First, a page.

Saturday, May 1, 2010

Got No Heart, Part 1

This is a classic case of out-of-control Big Government with no regard for the people it is supposed to serve.

We begin with Spotting criminals from the age of three dated April 18, 2002.

Children as young as three should be monitored to try to identify and help those who could become the criminals of tomorrow, the Home Secretary has said.

He said monitoring of children could lead to the identification of those who might later join gangs and turn to crime.

Mr Blunkett told a parenting conference in London early intervention was crucial.

Hectoring parents

"We have got to provide support at the point where it can be most effective.

"We have got to be able to pick up on the behavioural reactions of children very quickly, from the moment the child enters nursery education.

"Universal nursery provision makes that possible more quickly.

"We need not to pass the buck to the schools to do it, but to join together in the strength of the community to be able to provide that backing and that intervention early."

The call was for early intervention, not to deal with problems, but to prevent problems from occurring.

Mr Blunkett told the Parent Child 2002 conference, organised by the National Family and Parenting Institute, that although governments did not want to "hector" parents on how to bring up their children, it was vital to intervene in dysfunctional families.

Early intervention

"The reality is that in many of our housing estates in many of our disadvantaged communities, a handful of those whose lifestyles and behaviour so disrupt the wellbeing of others are creating havoc," he said.

"About half a dozen families may develop a style of behaviour where their children learn to be opinion formers in the gangs that are evident in our streets, where the lack of decent, acceptable role models leads them not to understand the difference between right and wrong."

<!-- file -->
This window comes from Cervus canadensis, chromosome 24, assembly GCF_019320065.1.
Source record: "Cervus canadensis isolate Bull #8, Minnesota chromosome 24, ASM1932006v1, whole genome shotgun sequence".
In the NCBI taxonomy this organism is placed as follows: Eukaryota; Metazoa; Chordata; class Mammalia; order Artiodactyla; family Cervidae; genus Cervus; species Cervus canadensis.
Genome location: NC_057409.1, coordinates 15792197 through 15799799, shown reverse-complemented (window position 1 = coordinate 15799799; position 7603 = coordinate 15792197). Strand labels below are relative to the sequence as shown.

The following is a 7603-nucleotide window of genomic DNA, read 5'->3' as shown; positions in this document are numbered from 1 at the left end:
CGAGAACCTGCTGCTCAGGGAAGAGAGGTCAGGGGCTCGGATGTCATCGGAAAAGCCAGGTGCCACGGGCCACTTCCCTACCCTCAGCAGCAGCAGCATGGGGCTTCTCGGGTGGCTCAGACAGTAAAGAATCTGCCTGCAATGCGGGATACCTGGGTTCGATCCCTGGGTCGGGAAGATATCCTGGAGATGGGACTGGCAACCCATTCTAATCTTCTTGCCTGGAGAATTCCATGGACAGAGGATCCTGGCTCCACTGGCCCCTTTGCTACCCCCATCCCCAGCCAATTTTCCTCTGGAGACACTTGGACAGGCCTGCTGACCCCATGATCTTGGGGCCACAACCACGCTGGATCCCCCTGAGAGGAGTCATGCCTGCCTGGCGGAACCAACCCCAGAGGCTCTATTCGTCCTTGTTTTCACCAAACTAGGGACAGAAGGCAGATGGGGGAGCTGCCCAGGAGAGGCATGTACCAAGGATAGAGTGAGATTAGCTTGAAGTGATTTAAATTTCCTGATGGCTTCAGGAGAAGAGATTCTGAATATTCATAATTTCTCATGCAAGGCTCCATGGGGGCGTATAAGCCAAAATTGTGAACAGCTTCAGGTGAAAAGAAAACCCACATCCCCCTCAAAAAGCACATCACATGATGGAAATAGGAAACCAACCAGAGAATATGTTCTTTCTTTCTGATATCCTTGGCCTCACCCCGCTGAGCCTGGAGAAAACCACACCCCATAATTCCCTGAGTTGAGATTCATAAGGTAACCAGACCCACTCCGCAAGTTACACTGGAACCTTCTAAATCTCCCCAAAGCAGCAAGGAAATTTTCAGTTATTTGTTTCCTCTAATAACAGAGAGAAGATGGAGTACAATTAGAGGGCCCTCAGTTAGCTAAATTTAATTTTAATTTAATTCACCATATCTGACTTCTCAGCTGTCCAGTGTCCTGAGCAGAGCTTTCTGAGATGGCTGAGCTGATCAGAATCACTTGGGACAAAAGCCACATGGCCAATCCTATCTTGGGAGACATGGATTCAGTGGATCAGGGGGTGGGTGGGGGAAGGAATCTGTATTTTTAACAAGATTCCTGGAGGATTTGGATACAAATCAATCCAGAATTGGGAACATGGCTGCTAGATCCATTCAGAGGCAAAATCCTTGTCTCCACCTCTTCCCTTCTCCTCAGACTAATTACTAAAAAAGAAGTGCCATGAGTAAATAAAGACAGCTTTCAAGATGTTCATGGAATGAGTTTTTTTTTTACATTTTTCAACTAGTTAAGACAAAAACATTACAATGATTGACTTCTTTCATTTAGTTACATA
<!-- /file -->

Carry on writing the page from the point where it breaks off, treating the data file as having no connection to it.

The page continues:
He said it made more sense for society to intervene when children were at a young age rather than just pick up the pieces.

Anyone who understands how government functions can see which way this story is going.

At best, the government is going to botch this up and ruin many lives and many families through unneeded intervention.

But who can say that the people in power will not just remove children from the families of those who question the people in power?

(Or, perhaps, get into the "baby business"?)

This was eight years ago in the UK. Today, in the US, wouldn't such a program take children away from Tea Party activists - in the interests, of course, of preventing them from becoming terrorists at some point in the future?

Skipping ahead to August 31, 2006, we now review Blair to tackle 'menace' children (watch the vid of the interview!):

Tomorrow's potential troublemakers can be identified even before they are born, Tony Blair has suggested.

Mr Blair said it was possible to spot the families whose circumstances made it likely their children would grow up to be a "menace to society".

He said teenage mums and problem families could be forced to take help to head off difficulties.

He said the government had to intervene much earlier to prevent problems developing when children were older.

There could be sanctions for parents who refused to take advice, he said.